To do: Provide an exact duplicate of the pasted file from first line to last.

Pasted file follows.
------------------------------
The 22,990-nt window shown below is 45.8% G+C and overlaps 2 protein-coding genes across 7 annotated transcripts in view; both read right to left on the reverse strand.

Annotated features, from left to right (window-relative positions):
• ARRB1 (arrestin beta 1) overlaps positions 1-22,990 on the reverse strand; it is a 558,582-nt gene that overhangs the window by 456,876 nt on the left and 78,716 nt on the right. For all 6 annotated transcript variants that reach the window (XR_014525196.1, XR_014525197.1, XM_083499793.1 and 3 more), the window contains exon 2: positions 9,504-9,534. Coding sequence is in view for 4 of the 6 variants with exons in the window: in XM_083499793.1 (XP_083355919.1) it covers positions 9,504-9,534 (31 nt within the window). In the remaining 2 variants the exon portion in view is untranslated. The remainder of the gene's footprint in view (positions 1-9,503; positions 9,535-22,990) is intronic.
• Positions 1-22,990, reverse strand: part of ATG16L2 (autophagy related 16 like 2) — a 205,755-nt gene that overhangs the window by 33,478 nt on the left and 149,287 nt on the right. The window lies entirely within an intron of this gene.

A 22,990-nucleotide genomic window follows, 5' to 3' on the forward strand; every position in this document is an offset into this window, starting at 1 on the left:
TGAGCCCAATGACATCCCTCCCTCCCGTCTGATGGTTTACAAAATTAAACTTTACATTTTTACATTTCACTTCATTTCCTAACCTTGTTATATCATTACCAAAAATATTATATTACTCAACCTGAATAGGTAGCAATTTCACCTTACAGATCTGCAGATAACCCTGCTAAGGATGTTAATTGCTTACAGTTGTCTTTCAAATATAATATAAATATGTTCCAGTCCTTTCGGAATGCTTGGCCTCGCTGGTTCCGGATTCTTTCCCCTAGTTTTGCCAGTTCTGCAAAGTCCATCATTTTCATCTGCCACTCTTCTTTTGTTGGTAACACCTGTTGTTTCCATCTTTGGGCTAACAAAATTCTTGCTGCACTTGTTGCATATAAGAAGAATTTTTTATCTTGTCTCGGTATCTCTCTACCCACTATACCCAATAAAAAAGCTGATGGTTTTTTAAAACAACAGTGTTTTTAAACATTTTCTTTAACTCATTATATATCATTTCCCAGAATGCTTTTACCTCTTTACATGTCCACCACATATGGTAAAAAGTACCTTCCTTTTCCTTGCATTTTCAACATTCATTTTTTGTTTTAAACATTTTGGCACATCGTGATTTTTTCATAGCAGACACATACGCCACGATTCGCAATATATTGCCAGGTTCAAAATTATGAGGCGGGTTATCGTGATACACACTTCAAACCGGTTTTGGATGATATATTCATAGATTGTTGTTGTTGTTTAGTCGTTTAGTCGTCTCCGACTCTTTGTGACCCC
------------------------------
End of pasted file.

The 22,990-nt window shown below is 45.8% G+C and overlaps 2 protein-coding genes across 7 annotated transcripts in view; both read right to left on the reverse strand.

Annotated features, from left to right (window-relative positions):
• ARRB1 (arrestin beta 1) overlaps positions 1-22,990 on the reverse strand; it is a 558,582-nt gene that overhangs the window by 456,876 nt on the left and 78,716 nt on the right. For all 6 annotated transcript variants that reach the window (XR_014525196.1, XR_014525197.1, XM_083499793.1 and 3 more), the window contains exon 2: positions 9,504-9,534. Coding sequence is in view for 4 of the 6 variants with exons in the window: in XM_083499793.1 (XP_083355919.1) it covers positions 9,504-9,534 (31 nt within the window). In the remaining 2 variants the exon portion in view is untranslated. The remainder of the gene's footprint in view (positions 1-9,503; positions 9,535-22,990) is intronic.
• Positions 1-22,990, reverse strand: part of ATG16L2 (autophagy related 16 like 2) — a 205,755-nt gene that overhangs the window by 33,478 nt on the left and 149,287 nt on the right. The window lies entirely within an intron of this gene.

A 22,990-nucleotide genomic window follows, 5' to 3' on the forward strand; every position in this document is an offset into this window, starting at 1 on the left:
TGAGCCCAATGACATCCCTCCCTCCCGTCTGATGGTTTACAAAATTAAACTTTACATTTTTACATTTCACTTCATTTCCTAACCTTGTTATATCATTACCAAAAATATTATATTACTCAACCTGAATAGGTAGCAATTTCACCTTACAGATCTGCAGATAACCCTGCTAAGGATGTTAATTGCTTACAGTTGTCTTTCAAATATAATATAAATATGTTCCAGTCCTTTCGGAATGCTTGGCCTCGCTGGTTCCGGATTCTTTCCCCTAGTTTTGCCAGTTCTGCAAAGTCCATCATTTTCATCTGCCACTCTTCTTTTGTTGGTAACACCTGTTGTTTCCATCTTTGGGCTAACAAAATTCTTGCTGCACTTGTTGCATATAAGAAGAATTTTTTATCTTGTCTCGGTATCTCTCTACCCACTATACCCAATAAAAAAGCTGATGGTTTTTTAAAACAACAGTGTTTTTAAACATTTTCTTTAACTCATTATATATCATTTCCCAGAATGCTTTTACCTCTTTACATGTCCACCACATATGGTAAAAAGTACCTTCCTTTTCCTTGCATTTTCAACATTCATTTTTTGTTTTAAACATTTTGGCACATCGTGATTTTTTCATAGCAGACACATACGCCACGATTCGCAATATATTGCCAGGTTCAAAATTATGAGGCGGGTTATCGTGATACACACTTCAAACCGGTTTTGGATGATATATTCATAGATTGTTGTTGTTGTTTAGTCGTTTAGTCGTCTCCGACTCTTTGTGACCCC